When the police learn that wealthy mogul Heihachi Mishima is organising a martial arts tournament on an offshore Chinese island, they send in two of their finest officers to gain some much needed intelligence. Meanwhile, Heihachi’s hated son, Kazuya Mishima, is desperately seeking vengeance and decides to secretly join the fighters so that he can kill his father. However, his adopted brother, Lee Chaolan, has other plans and hopes to wipe out all of the competitors before they can even get close to Heihachi…
Another day, another disappointing video game to movie adaptation. This time it’s the turn of the popular fighting franchise ‘Tekken’, which originally debuted as an arcade game back in 1994. Made three years later, this animated outing chooses to focus mainly on the backstories of Jun and Kazuya. Initially, this seems quite promising thanks to a few interesting revelations and semi-accurate events, but sadly things quickly start to fall apart. After establishing Kazuya’s hatred for his father and Jun and Lei Wulong’s mission, the film doesn’t really seem to know where to go. In an attempt to fill up the time, it just starts to jump from one character to another without ever fully explaining their purpose or predicaments. This approach leaves those of you unfamiliar with the source material completely baffled, while hardcore fans are likely to be perturbed by the film’s lightweight approach. It’s also worth noting that several liberties are taken with the game’s timeline and a lot of the more interesting personas, such as Law, Paul and Yoshimitsu, are resigned to nothing more than visible cameos.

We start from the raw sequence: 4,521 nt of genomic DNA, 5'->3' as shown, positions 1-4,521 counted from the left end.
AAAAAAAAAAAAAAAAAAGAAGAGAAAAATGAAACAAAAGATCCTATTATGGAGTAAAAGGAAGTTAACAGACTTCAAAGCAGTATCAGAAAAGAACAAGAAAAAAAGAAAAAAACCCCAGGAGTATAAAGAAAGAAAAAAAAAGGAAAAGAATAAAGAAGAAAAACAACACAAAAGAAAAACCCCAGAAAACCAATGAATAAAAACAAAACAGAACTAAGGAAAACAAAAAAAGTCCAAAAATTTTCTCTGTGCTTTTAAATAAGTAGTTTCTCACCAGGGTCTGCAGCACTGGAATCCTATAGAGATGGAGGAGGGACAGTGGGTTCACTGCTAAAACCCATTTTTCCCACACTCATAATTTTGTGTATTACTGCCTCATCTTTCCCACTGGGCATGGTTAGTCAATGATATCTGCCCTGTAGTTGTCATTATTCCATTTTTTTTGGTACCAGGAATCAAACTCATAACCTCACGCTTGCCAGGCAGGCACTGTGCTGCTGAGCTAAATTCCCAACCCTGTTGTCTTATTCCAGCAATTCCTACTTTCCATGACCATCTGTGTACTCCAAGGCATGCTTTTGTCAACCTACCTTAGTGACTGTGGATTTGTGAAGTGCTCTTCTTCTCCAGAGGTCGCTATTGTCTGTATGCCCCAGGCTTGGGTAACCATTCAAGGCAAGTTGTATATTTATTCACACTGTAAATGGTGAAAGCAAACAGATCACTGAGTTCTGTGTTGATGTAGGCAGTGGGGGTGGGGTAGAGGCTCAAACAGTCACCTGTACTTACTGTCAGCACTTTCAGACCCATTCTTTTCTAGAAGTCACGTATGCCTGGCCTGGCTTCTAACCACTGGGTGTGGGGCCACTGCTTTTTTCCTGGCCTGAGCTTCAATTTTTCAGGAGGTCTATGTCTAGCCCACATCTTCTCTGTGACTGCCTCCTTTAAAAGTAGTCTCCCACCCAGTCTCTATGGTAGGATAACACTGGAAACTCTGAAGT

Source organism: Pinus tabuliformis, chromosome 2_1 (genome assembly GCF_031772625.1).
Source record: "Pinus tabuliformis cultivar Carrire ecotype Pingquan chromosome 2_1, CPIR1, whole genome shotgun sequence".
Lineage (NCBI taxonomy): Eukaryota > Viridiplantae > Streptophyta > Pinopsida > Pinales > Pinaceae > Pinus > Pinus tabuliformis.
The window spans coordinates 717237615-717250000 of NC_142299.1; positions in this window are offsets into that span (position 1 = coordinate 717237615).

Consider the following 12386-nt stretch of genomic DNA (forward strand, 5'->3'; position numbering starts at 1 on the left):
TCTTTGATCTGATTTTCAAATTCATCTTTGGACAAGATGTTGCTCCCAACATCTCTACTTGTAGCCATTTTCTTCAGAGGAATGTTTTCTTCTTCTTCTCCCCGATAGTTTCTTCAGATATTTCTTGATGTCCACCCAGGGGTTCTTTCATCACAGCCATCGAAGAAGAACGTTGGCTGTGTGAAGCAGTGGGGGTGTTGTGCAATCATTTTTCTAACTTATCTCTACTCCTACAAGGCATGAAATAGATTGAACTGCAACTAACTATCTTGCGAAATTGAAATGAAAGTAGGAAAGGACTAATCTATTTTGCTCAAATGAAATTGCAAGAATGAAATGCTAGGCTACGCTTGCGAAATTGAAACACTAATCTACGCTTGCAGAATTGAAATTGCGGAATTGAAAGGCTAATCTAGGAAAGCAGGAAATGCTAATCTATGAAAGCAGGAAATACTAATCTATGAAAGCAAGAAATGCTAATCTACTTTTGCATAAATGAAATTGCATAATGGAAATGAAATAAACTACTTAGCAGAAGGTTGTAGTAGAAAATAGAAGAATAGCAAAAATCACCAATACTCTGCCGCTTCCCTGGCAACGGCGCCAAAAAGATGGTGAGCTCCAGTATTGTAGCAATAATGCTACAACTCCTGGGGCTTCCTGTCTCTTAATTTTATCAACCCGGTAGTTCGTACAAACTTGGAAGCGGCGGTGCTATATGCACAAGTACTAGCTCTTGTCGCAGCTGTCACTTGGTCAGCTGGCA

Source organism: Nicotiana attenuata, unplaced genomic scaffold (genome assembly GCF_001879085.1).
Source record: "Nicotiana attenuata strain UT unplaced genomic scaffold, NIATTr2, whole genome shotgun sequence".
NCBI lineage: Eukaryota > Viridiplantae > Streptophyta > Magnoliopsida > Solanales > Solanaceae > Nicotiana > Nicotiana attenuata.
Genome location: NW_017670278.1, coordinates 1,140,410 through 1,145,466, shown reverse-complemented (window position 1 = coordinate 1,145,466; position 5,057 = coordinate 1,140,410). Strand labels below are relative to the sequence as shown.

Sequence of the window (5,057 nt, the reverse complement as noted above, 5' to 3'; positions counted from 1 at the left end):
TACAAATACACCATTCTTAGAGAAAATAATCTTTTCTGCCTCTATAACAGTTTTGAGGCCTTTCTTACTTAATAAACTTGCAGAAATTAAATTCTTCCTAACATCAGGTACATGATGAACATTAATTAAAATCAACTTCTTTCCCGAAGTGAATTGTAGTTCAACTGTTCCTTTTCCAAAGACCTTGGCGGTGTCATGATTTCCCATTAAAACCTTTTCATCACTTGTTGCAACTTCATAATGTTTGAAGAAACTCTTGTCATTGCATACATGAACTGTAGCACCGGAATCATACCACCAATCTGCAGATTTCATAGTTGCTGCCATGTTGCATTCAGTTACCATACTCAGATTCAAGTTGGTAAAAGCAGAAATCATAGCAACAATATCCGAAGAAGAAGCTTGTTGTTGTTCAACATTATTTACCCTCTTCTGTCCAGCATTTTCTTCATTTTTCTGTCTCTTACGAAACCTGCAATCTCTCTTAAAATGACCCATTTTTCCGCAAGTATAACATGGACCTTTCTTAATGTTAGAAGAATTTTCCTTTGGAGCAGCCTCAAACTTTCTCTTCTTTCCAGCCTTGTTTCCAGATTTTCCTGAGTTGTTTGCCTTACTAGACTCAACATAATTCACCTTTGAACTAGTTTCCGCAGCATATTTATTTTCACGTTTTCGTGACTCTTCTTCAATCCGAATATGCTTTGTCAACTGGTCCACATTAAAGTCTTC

Considering it’s a movie based on a tournament fighting game, you’d expect ‘Tekken: The Motion Picture’ to at least contain a moderate degree of action. Even though it does indeed feature a tournament (*gasp*) with a couple of notable confrontations, it doesn’t ever really seem to be taken all that seriously. During the latter stages of the movie, a couple of sub-characters appear and start fighting on an island, but none of it seems to be very official and there is definitely no overall winner. The majority of the action is also somewhat underwhelming, even taking into account the limits imposed by the basic animation techniques. As seems to be the standard with these adaptations, most of the fights are resolved within a couple of hits and none of the characters ever seem to use their signature moves.
‘Tekken: The Motion Picture’ is far from being the definitive adaptation of the video game. Even though it does get some of the backstory correct, it just seems far too muddled and mundane to please the game’s fanbase. As for newcomers, just forget about it because you’ll probably be lost (and bored) before the film even hits the halfway mark.